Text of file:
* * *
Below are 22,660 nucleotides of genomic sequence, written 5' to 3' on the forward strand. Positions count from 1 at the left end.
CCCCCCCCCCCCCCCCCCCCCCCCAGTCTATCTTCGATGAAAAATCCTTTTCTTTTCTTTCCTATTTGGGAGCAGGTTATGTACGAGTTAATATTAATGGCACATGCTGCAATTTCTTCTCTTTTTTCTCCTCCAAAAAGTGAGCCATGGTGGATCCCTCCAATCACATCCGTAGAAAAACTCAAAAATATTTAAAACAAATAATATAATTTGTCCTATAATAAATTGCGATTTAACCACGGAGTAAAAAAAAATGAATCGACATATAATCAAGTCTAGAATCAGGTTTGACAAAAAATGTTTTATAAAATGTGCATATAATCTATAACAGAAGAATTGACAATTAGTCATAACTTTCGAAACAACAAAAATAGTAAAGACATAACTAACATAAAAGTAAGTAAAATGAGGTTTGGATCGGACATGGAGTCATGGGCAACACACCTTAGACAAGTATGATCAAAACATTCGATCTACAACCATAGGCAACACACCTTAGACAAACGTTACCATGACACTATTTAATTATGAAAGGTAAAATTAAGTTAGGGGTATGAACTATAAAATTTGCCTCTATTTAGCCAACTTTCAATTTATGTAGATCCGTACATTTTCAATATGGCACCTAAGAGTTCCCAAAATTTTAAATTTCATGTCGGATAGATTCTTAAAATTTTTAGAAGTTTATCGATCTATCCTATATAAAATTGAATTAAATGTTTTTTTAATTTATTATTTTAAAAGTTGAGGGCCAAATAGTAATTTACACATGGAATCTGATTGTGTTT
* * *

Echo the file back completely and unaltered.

Below are 22,660 nucleotides of genomic sequence, written 5' to 3' on the forward strand. Positions count from 1 at the left end.
CCCCCCCCCCCCCCCCCCCCCCCCAGTCTATCTTCGATGAAAAATCCTTTTCTTTTCTTTCCTATTTGGGAGCAGGTTATGTACGAGTTAATATTAATGGCACATGCTGCAATTTCTTCTCTTTTTTCTCCTCCAAAAAGTGAGCCATGGTGGATCCCTCCAATCACATCCGTAGAAAAACTCAAAAATATTTAAAACAAATAATATAATTTGTCCTATAATAAATTGCGATTTAACCACGGAGTAAAAAAAAATGAATCGACATATAATCAAGTCTAGAATCAGGTTTGACAAAAAATGTTTTATAAAATGTGCATATAATCTATAACAGAAGAATTGACAATTAGTCATAACTTTCGAAACAACAAAAATAGTAAAGACATAACTAACATAAAAGTAAGTAAAATGAGGTTTGGATCGGACATGGAGTCATGGGCAACACACCTTAGACAAGTATGATCAAAACATTCGATCTACAACCATAGGCAACACACCTTAGACAAACGTTACCATGACACTATTTAATTATGAAAGGTAAAATTAAGTTAGGGGTATGAACTATAAAATTTGCCTCTATTTAGCCAACTTTCAATTTATGTAGATCCGTACATTTTCAATATGGCACCTAAGAGTTCCCAAAATTTTAAATTTCATGTCGGATAGATTCTTAAAATTTTTAGAAGTTTATCGATCTATCCTATATAAAATTGAATTAAATGTTTTTTTAATTTATTATTTTAAAAGTTGAGGGCCAAATAGTAATTTACACATGGAATCTGATTGTGTTT